Aquatic Sciences

, Volume 65, Issue 1, pp 63–72

Hydrological alteration along the Missouri River Basin: A time series approach

Authors

  • Mark A. Pegg
    • U.S. Geological Survey, Biological Resources Division, Iowa Cooperative Fish and Wildlife Research Unit, Department of Animal Ecology, Iowa State University, Ames, IA 50011, USA
  • Clay L. Pierce
    • U.S. Geological Survey, Biological Resources Division, Iowa Cooperative Fish and Wildlife Research Unit, Department of Animal Ecology, Iowa State University, Ames, IA 50011, USA
  • Anindya Roy
    • Department of Mathematics and Statistics, University of Maryland, Baltimore, MD 21250, USA
Research article

DOI: 10.1007/s000270300005

Cite this article as:
Pegg, M., Pierce, C. & Roy, A. Aquat. Sci. (2003) 65: 63. doi:10.1007/s000270300005

Abstract.

Human alteration of large rivers is commonplace, often resulting in significant changes in flow characteristics. We used a time series approach to examine daily mean flow data from locations throughout the mainstem Missouri River. Data from a pre-alteration period (1925–1948) were compared with a post-alteration period (1967–1996), with separate analyses conducted using either data from the entire year or restricted to the spring fish spawning period (1 April–30 June). Daily mean flows were significantly higher during the post-alteration period at all locations. Flow variability was markedly reduced during the post-alteration period as a probable result of flow regulation and climatological shifts. Daily mean flow during the spring fish spawning period was significantly lower during the post-alteration period at the most highly altered locations in the middle portion of the river, but unchanged at the least altered locations in the upper and lower port ions of the river. Our data also corroborate other analyses, using alternate statistical approaches, that suggest similar changes to the Missouri River system. Our results suggest human alterations on the Missouri River, particularly in the middle portion most strongly affected by impoundments and channelization, have resulted in changes to the natural flow regime.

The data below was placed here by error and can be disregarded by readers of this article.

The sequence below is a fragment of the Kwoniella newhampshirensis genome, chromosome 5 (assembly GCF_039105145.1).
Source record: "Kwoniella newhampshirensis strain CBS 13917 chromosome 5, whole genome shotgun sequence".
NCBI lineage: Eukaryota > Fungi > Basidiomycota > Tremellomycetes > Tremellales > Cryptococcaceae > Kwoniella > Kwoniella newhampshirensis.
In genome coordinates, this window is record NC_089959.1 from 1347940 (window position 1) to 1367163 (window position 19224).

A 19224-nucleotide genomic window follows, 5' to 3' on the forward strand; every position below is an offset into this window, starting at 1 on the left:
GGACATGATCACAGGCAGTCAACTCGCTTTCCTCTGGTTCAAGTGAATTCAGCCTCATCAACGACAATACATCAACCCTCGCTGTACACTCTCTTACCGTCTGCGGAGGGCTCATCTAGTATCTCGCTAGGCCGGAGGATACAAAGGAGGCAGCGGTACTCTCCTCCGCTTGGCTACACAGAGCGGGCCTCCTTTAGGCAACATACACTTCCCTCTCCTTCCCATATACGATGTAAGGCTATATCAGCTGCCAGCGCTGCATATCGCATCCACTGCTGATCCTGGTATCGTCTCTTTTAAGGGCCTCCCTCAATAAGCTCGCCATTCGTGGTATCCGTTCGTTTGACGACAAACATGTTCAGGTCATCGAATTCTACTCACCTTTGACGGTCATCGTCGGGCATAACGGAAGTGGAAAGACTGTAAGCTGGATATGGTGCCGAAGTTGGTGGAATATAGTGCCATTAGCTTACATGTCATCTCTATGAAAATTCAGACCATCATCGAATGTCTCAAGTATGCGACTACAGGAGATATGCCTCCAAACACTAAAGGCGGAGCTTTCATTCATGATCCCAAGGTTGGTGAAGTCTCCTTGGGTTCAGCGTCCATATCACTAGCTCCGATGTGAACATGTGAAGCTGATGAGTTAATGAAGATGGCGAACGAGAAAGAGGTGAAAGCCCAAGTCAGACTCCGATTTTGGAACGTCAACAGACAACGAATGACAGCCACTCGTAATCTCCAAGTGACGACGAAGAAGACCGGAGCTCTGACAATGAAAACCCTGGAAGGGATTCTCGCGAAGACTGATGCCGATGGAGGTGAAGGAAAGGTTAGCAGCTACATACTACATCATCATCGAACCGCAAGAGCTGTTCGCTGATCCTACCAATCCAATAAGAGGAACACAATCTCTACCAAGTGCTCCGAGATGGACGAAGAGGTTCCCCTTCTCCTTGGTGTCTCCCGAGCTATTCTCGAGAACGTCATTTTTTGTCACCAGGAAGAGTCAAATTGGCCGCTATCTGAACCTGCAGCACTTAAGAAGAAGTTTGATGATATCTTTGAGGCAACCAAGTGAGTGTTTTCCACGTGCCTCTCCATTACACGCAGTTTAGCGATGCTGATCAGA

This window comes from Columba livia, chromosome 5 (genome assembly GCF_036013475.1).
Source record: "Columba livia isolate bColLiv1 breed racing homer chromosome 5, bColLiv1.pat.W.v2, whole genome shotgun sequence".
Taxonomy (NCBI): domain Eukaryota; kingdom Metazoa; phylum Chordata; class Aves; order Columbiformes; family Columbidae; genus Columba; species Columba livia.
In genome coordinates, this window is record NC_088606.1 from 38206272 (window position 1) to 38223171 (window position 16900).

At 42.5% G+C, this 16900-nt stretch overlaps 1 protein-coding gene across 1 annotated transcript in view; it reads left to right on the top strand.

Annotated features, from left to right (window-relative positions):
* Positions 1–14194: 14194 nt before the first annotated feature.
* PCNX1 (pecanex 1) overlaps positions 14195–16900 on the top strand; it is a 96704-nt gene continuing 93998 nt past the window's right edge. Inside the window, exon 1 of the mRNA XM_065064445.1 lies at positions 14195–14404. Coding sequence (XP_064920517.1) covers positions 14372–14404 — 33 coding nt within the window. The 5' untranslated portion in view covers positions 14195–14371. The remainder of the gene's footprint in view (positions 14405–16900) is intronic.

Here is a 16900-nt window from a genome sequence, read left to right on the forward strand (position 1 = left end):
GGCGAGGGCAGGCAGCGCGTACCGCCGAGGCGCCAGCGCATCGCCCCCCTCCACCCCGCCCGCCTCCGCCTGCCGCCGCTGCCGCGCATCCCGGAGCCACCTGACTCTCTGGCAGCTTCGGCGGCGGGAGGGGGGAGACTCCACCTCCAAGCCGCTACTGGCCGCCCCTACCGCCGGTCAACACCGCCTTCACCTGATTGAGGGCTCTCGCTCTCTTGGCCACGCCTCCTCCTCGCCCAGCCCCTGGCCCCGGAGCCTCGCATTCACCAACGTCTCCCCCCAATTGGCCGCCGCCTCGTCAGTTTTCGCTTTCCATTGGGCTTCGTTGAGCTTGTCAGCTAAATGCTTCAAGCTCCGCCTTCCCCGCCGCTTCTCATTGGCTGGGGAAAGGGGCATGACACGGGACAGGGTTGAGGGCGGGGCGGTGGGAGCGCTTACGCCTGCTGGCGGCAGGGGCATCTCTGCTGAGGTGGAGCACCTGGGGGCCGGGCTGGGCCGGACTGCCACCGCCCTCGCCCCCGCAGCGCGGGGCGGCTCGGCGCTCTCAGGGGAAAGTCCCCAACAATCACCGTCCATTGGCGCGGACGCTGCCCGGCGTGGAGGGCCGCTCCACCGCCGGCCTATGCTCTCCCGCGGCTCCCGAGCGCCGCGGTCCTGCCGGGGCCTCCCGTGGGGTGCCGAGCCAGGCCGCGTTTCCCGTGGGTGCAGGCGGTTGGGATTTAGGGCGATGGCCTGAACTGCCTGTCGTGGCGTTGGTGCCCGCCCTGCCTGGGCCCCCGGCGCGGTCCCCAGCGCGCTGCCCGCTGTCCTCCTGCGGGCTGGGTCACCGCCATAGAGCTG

Key words: Hydrology; time series; human alteration.

Copyright information

© EAWAG, Dübendorf, 2003